hydrated somewhat differently. However, the agreement is interesting, and it suggests that the same physical forces may be behind the heat capacity dependence on temperature in both protein folding and alkane aggregation. It is important to note that the ΔΔuCp of protein unfolding is considered to be negative by the biophysical community [1]. Our ΔΔuCp value is uncorrected for a number of energetically linked phenomena including protonation, ion binding, and the formation of partially folded intermediates. Subtracting the heats of glutamic and aspartic acid protonation that get protonated upon the titration with acid from the observed enthalpy of protein unfolding would shift the ITC part of the curve in Fig. 5 upwards increasing the unexpected curvature of the enthalpy dependence on temperature. Therefore, the heats of protonation cannot explain the curvature. Anion binding to the positively charged protein may contribute significantly to the energetics. For example, the enthalpy of iodide binding to the first site of deionized bovine serum albumin is equal to − 72.8 kJ/mol [16], while the enthalpy of non-specific anion binding to proteins in the presence of salt and buffer is usually followed by a relatively small exothermic or near zero enthalpy change [17]. Therefore it is unlikely that anion binding could account for the curvature. The protein denaturation by acid followed by ITC is worth testing on proteins other than carbonic anhydrase to make a general statement that above conclusions apply to other proteins. 5. Simplified description of the method Acid-unfolding measured by ITC is a technique that complements DSC well, and both methods may be used to determine thermodynamics of protein unfolding. The precision of the data obtained by both techniques is comparable. ITC enabled the determination of the enthalpy of unfolding at temperatures far lower than room temperature and under isothermal conditions, while DSC is constrained to protein melting temperatures. Combination of DSC and ITC data gives the dependence of the enthalpy of unfolding on temperature in a wide T-range — a necessary condition to determine the nonlinearity of the enthalpy dependence on temperature. The temperature derivative of the heat capacity of the unfolding of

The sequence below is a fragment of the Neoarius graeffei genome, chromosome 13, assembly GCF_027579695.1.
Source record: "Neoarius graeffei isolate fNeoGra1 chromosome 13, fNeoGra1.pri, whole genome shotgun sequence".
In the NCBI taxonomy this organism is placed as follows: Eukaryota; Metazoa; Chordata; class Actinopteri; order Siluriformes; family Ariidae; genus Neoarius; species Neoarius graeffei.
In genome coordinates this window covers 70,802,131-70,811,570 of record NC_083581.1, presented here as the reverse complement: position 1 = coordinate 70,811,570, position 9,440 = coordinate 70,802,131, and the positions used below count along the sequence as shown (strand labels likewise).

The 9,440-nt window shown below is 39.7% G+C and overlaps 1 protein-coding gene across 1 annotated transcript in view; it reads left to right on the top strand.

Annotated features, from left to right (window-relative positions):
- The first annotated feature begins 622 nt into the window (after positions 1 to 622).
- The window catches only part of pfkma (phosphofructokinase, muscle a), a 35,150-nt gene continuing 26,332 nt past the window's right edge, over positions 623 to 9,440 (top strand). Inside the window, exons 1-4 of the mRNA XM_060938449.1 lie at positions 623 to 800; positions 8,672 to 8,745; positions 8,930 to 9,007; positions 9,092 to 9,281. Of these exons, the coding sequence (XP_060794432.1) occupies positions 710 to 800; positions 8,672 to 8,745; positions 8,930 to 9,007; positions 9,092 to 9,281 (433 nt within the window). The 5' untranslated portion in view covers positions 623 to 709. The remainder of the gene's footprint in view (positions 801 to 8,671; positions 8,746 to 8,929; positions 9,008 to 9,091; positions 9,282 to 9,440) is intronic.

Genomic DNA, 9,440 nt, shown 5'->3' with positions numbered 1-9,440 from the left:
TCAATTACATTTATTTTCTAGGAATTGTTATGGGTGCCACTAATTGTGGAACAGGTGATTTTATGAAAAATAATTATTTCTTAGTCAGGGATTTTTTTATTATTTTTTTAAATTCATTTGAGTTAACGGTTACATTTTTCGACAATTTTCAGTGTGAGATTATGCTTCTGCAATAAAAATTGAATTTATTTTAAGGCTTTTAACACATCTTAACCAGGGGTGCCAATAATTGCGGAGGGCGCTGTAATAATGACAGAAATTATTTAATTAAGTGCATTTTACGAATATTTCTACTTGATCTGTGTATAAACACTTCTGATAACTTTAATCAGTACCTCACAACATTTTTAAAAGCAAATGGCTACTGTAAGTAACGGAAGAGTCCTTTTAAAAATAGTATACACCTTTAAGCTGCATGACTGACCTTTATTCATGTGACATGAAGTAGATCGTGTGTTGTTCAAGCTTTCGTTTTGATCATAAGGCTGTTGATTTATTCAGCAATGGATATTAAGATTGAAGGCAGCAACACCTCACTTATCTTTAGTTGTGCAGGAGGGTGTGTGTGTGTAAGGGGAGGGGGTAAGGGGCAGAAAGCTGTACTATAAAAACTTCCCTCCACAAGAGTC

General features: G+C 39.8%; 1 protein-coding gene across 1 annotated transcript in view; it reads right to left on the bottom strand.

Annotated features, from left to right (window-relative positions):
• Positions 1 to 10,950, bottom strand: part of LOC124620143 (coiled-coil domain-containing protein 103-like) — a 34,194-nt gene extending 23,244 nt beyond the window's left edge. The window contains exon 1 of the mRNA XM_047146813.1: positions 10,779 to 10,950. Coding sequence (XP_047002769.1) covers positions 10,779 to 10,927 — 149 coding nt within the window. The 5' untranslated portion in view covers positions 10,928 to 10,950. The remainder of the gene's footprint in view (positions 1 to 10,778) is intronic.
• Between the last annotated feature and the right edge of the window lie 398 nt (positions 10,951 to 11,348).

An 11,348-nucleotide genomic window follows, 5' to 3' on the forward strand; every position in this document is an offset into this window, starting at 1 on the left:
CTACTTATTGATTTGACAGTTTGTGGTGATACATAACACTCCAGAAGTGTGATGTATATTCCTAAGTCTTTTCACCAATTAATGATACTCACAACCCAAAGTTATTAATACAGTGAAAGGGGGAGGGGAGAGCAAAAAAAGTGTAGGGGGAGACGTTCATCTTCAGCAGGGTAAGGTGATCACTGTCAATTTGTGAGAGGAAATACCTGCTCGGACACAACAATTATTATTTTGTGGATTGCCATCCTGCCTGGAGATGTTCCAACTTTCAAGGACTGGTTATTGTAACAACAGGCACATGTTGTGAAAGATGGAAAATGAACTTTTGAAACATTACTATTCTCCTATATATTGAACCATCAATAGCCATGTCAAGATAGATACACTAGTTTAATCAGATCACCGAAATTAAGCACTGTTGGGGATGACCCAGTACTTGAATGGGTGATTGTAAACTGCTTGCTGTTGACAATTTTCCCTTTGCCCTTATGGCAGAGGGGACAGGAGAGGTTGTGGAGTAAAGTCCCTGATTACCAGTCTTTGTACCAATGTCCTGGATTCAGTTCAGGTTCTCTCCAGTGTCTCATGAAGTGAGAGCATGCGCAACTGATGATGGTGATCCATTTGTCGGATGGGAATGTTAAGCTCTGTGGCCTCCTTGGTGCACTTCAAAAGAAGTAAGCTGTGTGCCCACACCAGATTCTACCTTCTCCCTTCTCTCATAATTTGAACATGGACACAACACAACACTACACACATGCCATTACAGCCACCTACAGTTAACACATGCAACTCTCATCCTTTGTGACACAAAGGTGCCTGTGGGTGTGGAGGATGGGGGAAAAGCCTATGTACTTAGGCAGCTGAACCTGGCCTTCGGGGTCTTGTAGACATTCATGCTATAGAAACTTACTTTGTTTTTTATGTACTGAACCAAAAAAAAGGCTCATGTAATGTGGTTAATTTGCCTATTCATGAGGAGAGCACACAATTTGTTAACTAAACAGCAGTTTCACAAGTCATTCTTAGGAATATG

the protein may be quantitatively accounted for by the thermodynamics of hydrophobic group exposure upon unfolding of the protein. References [1] Makhatadze GI, Privalov PL. Energetics of protein structure. Adv Protein Chem 1995;47:307–425. [2] Murphy KP. Protein structure, stability, and folding. Humana Press; 2001. [3] Prabhu NV, Sharp KA. Heat capacity in proteins. Annu Rev Phys Chem 2005;56:521–48. [4] Robertson AD, Murphy KP. Protein structure and the energetics of protein stability. Chem Rev 1997;97:1251–68. [5] Bruylants G, Wouters J, Michaux C. Differential scanning calorimetry in life science: thermodynamics, stability, molecular recognition and application in drug design. Curr Med Chem 2005;12:2011–20. [6] Freire E. Differential scanning calorimetry. Methods Mol Biol 1995;40: 191–218. [7] Hu CQ, Kitamura S, Tanaka A, Sturtevant JM. Differential scanning calorimetric study of the thermal unfolding of mutant forms of phage T4 lysozyme. Biochemistry 1992;31:1643–7. [8] Jelesarov I, Bosshard HR. Isothermal titration calorimetry and differential scanning calorimetry as complementary tools to investigate the energetics of biomolecular recognition. J Mol Recognit 1999;12:3–18. [9] Pfeil W, Privalov PL. Thermodynamic investigations of proteins. I. Standard functions for proteins with lysozyme as an example. Biophys Chemist 1976;4:23–32. [10] Matulis D, Kranz JK, Salemme FR, Todd MJ. Thermodynamic stability of carbonic anhydrase: measurements of binding affinity and stoichiometry using ThermoFluor. Biochemistry 2005;44:5258–66. [11] Pantoliano MW, Petrella EC, Kwasnoski JD, Lobanov VS, Myslik J, Graf E, et al. High-density miniaturized thermal shift assays as a general strategy for drug discovery. J Biomol Screen 2001;6:429–40. [12] Todd MJ, Salemme FR. Direct binding assays for pharma screening. Genetic Eng News 2003;23. [13] Ptitsyn OB, Pain RH, Semisotnov GV, Zerovnik E, Razgulyaev OI. Evidence for a molten globule state as a general intermediate in protein folding. FEBS Lett 1990;262:20–4. [14] Matulis D, Bloomfield VA. Thermodynamics of the hydrophobic effect. I. Coupling of aggregation and pKa shifts in solutions of aliphatic amines. Biophys Chemist 2001;93:37–51. [15] Matulis D. Thermodynamics of the hydrophobic effect. III. Condensation and aggregation of alkanes, alcohols, and alkylamines. Biophys Chemist 2001;93:67–82. [16] Lovrien R, Sturtevant JM. Calorimetric determination of the enthalpies of binding of ions to deionized bovine serum albumin. Biochemistry 1971;10: 3811–5. [17] Klotz IM. Ligand–receptor energetics. A guide for the perplexed. WileyInterscience; 1997.